While the death toll from the COVID-19 global pandemic continues to rise in India, several health agencies, nonprofits and churches are rallying to bring relief to the millions of people who are suffering.

Together with other countries and organizations coming forth to help India overcome its current COVID-19 wave, the Indian Society of The Church of Jesus Christ of Latter-day Saints has joined hands with several of its global humanitarian partners and local governments to provide pandemic relief to the country.

Oxygen concentrators, ventilators and other medical equipment worth a combined $4.15 million are being donated throughout India by the LDS Church to ease the distress for front-line health care workers, patients and displaced migrant workers during this COVID surge, according to a church statement.

“Our hearts reach out to all those who are suffering and to the frontline medical workers who are dedicating their lives to fight this battle with everyone,” said Elder John Gutty, the Church’s Area Seventy for India. “We hope the Church’s contribution can provide some relief to them during this critical time.”

Project Hope, CARE, Adventist Development Relief Agency (ADRA) and Catholic Relief Services are the long-term global humanitarian partners that the LDS Church is working with this time to distribute its donation in India.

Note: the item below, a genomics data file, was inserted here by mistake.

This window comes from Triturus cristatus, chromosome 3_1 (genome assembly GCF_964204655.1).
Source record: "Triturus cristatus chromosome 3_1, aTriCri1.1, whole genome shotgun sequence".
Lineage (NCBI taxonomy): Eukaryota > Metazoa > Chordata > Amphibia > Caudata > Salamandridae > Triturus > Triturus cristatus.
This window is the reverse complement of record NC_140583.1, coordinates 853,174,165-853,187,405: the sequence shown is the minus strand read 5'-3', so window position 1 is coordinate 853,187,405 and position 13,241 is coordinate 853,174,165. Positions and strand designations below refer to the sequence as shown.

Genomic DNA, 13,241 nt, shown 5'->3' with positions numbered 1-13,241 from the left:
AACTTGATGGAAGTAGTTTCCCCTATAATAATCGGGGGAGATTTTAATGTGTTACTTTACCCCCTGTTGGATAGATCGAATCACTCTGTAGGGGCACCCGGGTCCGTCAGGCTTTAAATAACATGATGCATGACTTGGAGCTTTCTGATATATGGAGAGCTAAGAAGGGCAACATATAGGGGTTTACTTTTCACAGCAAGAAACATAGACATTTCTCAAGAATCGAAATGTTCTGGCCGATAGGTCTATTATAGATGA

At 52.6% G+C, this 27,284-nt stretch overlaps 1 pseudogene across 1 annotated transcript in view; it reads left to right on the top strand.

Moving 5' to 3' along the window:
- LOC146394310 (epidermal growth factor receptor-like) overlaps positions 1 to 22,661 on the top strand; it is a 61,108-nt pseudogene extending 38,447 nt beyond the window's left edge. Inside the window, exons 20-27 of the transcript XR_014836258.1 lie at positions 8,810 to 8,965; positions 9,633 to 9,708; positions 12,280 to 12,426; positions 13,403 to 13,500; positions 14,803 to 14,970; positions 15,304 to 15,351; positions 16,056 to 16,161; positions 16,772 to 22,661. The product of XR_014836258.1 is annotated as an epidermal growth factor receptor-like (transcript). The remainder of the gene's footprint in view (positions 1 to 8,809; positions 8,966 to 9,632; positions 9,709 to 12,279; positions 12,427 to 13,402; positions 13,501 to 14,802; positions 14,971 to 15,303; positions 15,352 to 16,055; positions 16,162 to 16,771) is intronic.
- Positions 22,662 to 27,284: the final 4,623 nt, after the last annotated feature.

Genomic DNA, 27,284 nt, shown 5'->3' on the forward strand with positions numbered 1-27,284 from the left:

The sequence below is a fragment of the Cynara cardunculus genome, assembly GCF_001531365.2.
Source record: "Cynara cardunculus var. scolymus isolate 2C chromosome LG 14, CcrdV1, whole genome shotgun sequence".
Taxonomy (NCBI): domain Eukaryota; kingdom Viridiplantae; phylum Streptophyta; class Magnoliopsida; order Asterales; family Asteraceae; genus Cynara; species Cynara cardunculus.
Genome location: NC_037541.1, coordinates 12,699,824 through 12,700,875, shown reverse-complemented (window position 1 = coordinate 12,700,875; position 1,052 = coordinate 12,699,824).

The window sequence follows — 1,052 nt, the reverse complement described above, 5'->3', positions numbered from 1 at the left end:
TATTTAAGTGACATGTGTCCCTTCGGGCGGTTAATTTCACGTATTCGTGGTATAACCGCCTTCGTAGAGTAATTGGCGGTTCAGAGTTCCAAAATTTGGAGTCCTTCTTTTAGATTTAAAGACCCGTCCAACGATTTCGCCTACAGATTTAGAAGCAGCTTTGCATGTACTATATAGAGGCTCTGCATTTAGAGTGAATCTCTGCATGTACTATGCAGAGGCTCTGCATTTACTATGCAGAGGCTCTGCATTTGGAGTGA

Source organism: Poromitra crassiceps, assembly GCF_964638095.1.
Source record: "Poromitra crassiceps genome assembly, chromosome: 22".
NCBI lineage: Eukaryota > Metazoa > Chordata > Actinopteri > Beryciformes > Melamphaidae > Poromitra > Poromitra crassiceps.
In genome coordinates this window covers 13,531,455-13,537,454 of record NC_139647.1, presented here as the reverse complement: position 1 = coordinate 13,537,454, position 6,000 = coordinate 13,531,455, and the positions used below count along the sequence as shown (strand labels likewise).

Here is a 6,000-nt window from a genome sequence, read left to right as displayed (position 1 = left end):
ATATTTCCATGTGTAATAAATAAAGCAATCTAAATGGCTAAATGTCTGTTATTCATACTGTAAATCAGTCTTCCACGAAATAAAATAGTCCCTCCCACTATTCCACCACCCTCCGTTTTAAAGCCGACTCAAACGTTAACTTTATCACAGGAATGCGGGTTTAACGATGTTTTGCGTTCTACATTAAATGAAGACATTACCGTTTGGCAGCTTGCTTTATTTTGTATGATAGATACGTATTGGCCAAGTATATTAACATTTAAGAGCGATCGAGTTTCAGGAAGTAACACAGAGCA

The church also collaborated with the ministry of health in New Delhi and the health department in the state of Telangana for the same effort, according to the statement.

All parties worked together to send the needed supplies directly to hospitals in heavily impacted states such as New Delhi, Maharashtra and Karnataka.

Gutty said it is important to work with global and local partners or authorities to overcome the delivery challenges and controlled orders during lockdowns in some regions.

In the northern part of the city of Vidarbha in the state of Maharashtra in central India, food kits were also distributed to migrant workers impacted by the lack of work due to the lockdown in Maharashtra.

The partnership between the Indian Society of the Church and the National Council of Churches in India (NCCI) also included a hospital bed donation in Bengaluru. More contributions will continue in the coming weeks.

“As we lend our hearts and hands to answer the temporal needs for those who suffered, we pray that this assistance can also bring some emotional comfort to them,” Gutty said.

Daily Herald reporter Genelle Pugmire can be contacted at gpugmire@heraldextra.com, (801) 344-2910, Twitter @gpugmire

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